Hans Ulrich Obrist on a radically utopian museum model that has yet to be made and why it is worth pursuing
Hans Ulrich Obrist met the Martinican philosopher, poet and public intellectual Edouard Glissant in 1999; the encounter influenced the direction of Obrist’s work for years to come. Their relationship was animated by a spontaneity which allowed them to collaborate on a dozen projects, including “Utopia Station” at the Venice Biennale 2003. Co-organized by Obrist with Molly Nesbit, Rirkrit Tiravanija, with Elena Filipovic, the project was based on conversations with Glissant.
Prior to his death in 2011, Glissant participated in a total of nine interviews with Obrist, which, as part of the curator’s extensive archive of 4,000 conversations, are now on display at the newly opened Luma Arles in southern France. (The conversations are the subject of a forthcoming book, The conversations of the archipelago, by Edouard Glissant and Hans Ulrich Obrist, published by Isolarii.) The object of this first presentation of the Obrist archives is a collection of audiovisual material linked to Glissant: videos of public and private interviews are projected on eight viewing stations, allowing visitors to listen to Glissant dialogue, read his poetry and form his thoughts by speaking. The presentation also features posters of contemporary artists who are either close to Glissant or who feel connected to his reflection.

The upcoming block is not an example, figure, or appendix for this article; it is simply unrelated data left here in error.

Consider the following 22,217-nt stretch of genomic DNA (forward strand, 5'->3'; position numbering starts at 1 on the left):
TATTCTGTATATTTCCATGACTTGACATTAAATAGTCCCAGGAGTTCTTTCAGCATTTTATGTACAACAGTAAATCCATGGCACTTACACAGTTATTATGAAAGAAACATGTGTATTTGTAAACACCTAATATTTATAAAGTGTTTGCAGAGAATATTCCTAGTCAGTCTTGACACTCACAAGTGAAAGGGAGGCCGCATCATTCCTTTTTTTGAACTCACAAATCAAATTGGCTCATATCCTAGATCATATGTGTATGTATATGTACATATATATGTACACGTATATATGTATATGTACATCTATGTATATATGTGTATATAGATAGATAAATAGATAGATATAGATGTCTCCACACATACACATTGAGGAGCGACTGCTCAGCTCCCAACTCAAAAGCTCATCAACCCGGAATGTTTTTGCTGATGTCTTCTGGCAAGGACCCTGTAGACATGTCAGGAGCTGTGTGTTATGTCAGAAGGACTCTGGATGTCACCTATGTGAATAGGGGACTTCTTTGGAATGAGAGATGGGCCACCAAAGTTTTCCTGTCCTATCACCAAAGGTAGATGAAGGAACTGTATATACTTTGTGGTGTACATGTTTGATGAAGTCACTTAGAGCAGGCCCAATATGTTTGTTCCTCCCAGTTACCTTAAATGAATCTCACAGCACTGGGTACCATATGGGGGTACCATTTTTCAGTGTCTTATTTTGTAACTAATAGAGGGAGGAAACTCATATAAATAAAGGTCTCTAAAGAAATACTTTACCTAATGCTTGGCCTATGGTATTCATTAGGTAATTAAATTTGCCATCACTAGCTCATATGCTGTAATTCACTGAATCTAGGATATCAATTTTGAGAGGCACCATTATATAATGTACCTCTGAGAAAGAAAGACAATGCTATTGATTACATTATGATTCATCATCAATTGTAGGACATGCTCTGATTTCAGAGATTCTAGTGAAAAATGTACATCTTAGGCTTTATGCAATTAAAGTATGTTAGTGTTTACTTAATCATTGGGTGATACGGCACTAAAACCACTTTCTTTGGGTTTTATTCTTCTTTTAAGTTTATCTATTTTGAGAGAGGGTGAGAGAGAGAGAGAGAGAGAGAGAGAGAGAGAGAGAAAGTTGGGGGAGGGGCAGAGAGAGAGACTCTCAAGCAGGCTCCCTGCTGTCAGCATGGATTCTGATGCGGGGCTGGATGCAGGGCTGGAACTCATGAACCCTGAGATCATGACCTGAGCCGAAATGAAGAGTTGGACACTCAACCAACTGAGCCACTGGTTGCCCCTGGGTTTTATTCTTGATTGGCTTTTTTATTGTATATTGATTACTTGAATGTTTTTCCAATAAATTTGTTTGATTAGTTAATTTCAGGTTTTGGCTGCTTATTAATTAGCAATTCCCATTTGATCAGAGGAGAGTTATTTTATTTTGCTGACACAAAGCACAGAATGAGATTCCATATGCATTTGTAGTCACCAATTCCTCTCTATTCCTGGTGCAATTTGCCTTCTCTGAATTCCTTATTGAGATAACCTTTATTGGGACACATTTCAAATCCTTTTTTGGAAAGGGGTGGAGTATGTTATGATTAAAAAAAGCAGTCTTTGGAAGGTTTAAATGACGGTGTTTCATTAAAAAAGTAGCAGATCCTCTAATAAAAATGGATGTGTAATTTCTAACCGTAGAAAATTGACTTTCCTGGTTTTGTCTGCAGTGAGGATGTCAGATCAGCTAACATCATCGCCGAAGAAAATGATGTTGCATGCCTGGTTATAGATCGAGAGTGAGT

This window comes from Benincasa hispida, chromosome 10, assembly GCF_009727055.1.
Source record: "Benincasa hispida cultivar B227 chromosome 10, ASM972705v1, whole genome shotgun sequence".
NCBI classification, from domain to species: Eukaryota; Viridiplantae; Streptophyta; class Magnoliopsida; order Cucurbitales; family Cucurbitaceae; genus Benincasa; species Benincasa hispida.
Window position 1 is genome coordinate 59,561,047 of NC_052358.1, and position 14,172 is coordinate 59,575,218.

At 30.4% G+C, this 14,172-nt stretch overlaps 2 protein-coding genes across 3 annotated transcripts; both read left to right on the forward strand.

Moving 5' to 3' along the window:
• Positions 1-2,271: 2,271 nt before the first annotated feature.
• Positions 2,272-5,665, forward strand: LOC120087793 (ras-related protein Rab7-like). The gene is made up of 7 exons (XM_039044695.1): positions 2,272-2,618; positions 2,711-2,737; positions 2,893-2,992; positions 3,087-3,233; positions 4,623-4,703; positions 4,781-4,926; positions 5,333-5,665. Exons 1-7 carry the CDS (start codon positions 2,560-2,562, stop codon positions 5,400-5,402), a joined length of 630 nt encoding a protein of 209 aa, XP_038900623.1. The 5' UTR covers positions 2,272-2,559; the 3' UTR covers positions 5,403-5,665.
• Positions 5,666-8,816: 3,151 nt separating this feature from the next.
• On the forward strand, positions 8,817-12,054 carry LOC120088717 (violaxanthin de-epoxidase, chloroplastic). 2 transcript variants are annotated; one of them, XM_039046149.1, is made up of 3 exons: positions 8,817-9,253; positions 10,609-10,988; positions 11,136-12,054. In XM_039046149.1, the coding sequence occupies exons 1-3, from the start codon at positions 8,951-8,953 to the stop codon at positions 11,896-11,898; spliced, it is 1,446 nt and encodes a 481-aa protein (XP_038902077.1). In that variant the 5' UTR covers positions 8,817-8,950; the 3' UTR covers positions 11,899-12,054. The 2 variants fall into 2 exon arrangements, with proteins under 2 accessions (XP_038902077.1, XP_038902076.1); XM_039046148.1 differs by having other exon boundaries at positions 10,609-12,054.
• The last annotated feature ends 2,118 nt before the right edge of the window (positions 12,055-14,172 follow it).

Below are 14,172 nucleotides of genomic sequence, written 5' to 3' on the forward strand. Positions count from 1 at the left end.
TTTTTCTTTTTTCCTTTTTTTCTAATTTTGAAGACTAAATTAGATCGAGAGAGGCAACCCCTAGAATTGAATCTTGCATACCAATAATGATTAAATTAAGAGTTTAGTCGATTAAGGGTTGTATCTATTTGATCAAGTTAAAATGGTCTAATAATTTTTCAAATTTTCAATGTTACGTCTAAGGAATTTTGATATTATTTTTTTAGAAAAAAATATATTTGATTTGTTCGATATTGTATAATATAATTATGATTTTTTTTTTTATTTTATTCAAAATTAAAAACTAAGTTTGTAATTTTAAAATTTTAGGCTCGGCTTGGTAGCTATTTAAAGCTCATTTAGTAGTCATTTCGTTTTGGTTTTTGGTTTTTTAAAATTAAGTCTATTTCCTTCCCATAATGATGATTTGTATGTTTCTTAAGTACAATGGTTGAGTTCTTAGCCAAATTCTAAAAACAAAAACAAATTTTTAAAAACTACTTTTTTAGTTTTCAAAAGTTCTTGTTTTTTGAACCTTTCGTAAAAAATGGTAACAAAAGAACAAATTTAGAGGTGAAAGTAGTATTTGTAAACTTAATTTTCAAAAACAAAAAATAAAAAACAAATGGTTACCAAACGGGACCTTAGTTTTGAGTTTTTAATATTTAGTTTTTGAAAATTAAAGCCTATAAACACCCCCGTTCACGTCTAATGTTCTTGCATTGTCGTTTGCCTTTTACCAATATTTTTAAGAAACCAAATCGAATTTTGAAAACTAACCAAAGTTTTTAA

On the occasion of the exhibition, we publish below the extract of Obrist’s essay on Glissant from the next Museum of the future: what now? (edited by Cristina Bechtler and Dora Imhof), in which the author reflects the influence of the philosopher, and what his writings can teach us about the good future of museums.
What could constitute a museum for the 21st century? In search of answers, I keep coming back to an unrealized project by the late philosopher, public intellectual and curator Édouard Glissant, who always told me that what matters is the production of reality.
Glissant, born in Sainte-Marie in Martinique in 1928 and who was throughout his career a defender of the independence of the island vis-à-vis France, imagined a museum of the Caribbean island which would present the multiplicity of art from the two American continents. It was to extend from the ancient Mayans to the present day. He imagined the museum as an archipelago that would shelter a network of interrelationships. He wanted to create a museum that would not only point out urgent issues, but respond to them as well. He imagined it as a “quivering” place that would transcend established systems of thought and seek the utopian point where all the cultures of the world could meet.
Glissant describes his utopia as a “tremor” or “tremor” because it transcends established systems of thought. “It must be said from the outset that the tremor is not uncertainty, and it is not Fear,” he writes. “The” trembling “thought – and in my opinion all utopia passes through this kind of thought – is first of all the instinctive feeling that all categories of fixed thought and all categories of imperial thought must be rejected.